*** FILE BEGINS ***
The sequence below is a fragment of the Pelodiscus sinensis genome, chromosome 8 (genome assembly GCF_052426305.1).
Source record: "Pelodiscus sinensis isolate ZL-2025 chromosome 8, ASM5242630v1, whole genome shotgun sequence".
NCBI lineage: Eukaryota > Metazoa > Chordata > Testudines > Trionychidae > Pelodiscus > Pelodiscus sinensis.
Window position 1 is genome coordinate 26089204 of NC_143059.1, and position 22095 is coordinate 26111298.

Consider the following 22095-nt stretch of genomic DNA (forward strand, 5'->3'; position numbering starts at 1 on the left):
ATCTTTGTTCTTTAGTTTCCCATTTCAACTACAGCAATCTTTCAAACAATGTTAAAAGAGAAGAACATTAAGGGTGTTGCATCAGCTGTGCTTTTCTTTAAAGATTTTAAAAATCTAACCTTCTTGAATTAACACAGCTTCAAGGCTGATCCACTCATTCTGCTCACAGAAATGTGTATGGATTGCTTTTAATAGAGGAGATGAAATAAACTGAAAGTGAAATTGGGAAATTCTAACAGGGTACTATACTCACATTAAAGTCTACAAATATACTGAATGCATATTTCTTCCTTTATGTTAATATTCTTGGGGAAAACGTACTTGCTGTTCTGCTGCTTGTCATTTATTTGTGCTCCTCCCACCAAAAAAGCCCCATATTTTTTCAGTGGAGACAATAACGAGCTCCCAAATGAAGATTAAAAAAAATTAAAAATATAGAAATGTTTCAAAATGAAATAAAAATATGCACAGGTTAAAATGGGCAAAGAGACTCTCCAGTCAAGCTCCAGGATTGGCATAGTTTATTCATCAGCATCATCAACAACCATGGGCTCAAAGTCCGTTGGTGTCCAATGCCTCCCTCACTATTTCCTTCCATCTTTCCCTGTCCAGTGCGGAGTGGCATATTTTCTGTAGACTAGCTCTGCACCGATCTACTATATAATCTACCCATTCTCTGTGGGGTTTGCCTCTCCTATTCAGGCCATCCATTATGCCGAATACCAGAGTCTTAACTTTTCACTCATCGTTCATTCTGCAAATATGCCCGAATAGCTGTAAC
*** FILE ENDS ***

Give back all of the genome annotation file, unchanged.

The sequence below is a fragment of the Pelodiscus sinensis genome, chromosome 8 (genome assembly GCF_052426305.1).
Source record: "Pelodiscus sinensis isolate ZL-2025 chromosome 8, ASM5242630v1, whole genome shotgun sequence".
NCBI lineage: Eukaryota > Metazoa > Chordata > Testudines > Trionychidae > Pelodiscus > Pelodiscus sinensis.
Window position 1 is genome coordinate 26089204 of NC_143059.1, and position 22095 is coordinate 26111298.

Consider the following 22095-nt stretch of genomic DNA (forward strand, 5'->3'; position numbering starts at 1 on the left):
ATCTTTGTTCTTTAGTTTCCCATTTCAACTACAGCAATCTTTCAAACAATGTTAAAAGAGAAGAACATTAAGGGTGTTGCATCAGCTGTGCTTTTCTTTAAAGATTTTAAAAATCTAACCTTCTTGAATTAACACAGCTTCAAGGCTGATCCACTCATTCTGCTCACAGAAATGTGTATGGATTGCTTTTAATAGAGGAGATGAAATAAACTGAAAGTGAAATTGGGAAATTCTAACAGGGTACTATACTCACATTAAAGTCTACAAATATACTGAATGCATATTTCTTCCTTTATGTTAATATTCTTGGGGAAAACGTACTTGCTGTTCTGCTGCTTGTCATTTATTTGTGCTCCTCCCACCAAAAAAGCCCCATATTTTTTCAGTGGAGACAATAACGAGCTCCCAAATGAAGATTAAAAAAAATTAAAAATATAGAAATGTTTCAAAATGAAATAAAAATATGCACAGGTTAAAATGGGCAAAGAGACTCTCCAGTCAAGCTCCAGGATTGGCATAGTTTATTCATCAGCATCATCAACAACCATGGGCTCAAAGTCCGTTGGTGTCCAATGCCTCCCTCACTATTTCCTTCCATCTTTCCCTGTCCAGTGCGGAGTGGCATATTTTCTGTAGACTAGCTCTGCACCGATCTACTATATAATCTACCCATTCTCTGTGGGGTTTGCCTCTCCTATTCAGGCCATCCATTATGCCGAATACCAGAGTCTTAACTTTTCACTCATCGTTCATTCTGCAAATATGCCCGAATAGCTGTAAC